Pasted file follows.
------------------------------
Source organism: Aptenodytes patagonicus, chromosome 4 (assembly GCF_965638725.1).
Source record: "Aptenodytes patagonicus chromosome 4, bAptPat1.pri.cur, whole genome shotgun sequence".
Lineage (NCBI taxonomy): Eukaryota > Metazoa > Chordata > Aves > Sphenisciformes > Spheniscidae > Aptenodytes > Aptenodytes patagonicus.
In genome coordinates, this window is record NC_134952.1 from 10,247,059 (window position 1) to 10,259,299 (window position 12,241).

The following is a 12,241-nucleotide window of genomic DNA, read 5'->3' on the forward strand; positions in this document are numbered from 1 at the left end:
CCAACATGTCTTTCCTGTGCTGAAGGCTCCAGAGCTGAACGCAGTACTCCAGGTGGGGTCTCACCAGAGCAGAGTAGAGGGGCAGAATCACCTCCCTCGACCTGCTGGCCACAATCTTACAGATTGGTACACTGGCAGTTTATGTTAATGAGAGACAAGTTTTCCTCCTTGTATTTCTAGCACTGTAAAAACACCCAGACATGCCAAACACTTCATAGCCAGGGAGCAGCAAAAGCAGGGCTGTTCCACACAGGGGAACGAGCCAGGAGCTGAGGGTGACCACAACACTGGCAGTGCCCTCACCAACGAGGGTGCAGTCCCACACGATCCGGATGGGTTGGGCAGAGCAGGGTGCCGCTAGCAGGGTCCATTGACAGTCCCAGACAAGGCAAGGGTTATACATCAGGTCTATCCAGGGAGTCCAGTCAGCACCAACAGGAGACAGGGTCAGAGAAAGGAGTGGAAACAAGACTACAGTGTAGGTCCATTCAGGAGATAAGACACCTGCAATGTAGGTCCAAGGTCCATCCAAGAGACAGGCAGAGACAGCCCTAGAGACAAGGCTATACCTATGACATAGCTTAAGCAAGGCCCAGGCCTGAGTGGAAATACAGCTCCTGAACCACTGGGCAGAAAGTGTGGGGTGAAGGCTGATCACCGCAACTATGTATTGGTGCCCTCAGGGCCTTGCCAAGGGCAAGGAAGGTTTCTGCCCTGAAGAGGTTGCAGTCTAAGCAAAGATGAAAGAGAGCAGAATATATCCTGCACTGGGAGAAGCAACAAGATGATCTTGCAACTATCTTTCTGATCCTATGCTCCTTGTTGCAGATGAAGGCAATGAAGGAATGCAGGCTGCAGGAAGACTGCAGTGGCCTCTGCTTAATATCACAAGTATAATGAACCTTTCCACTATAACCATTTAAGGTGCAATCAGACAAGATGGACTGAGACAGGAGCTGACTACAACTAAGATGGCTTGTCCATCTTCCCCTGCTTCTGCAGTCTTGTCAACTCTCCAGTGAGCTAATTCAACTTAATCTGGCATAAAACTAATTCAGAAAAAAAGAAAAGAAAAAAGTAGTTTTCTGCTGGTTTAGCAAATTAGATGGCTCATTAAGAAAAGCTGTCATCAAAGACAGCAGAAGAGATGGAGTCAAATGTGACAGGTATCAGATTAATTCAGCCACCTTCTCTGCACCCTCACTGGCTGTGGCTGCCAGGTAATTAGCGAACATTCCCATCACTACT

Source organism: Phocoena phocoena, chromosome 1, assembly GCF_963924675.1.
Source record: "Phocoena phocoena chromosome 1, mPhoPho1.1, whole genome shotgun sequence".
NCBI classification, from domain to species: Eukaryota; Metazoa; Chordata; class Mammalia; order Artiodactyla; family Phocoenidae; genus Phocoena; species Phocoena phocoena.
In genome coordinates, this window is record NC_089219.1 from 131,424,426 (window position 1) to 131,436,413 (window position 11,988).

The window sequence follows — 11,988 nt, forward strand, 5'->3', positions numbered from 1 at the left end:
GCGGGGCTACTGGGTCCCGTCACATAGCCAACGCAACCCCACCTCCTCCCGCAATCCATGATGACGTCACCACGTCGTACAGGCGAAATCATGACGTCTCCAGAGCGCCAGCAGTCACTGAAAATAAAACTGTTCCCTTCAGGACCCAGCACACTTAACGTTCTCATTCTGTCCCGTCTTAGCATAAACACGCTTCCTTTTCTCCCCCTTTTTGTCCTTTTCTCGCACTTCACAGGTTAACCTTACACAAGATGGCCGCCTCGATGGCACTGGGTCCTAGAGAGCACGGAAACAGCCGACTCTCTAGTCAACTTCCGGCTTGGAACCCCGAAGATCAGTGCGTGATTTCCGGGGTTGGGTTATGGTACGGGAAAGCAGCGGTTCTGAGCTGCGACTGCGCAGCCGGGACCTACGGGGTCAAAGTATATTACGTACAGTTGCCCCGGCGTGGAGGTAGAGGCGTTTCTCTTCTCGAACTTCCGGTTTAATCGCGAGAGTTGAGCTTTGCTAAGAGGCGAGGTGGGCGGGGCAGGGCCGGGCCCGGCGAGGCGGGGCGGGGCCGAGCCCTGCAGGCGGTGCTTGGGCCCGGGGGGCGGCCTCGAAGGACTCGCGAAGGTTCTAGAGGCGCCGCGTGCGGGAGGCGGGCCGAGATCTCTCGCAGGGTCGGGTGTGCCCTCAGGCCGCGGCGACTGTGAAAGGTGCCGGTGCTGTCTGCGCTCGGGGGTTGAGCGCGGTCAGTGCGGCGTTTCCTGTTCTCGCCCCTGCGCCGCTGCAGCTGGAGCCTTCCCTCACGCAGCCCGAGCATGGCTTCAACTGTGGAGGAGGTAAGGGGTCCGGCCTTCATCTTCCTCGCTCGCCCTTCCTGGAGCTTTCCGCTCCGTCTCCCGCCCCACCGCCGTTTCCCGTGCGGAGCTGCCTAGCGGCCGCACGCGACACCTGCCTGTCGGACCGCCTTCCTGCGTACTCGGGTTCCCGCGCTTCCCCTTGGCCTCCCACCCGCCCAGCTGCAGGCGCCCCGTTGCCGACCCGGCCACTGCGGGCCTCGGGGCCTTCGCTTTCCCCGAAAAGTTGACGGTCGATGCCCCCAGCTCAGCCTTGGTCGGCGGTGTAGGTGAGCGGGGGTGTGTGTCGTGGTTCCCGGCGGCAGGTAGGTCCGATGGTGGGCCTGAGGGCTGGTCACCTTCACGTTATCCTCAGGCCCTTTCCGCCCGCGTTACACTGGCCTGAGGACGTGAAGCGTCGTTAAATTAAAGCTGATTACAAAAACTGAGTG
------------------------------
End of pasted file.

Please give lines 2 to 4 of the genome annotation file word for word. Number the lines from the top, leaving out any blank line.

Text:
Source record: "Aptenodytes patagonicus chromosome 4, bAptPat1.pri.cur, whole genome shotgun sequence".
Lineage (NCBI taxonomy): Eukaryota > Metazoa > Chordata > Aves > Sphenisciformes > Spheniscidae > Aptenodytes > Aptenodytes patagonicus.
In genome coordinates, this window is record NC_134952.1 from 10,247,059 (window position 1) to 10,259,299 (window position 12,241).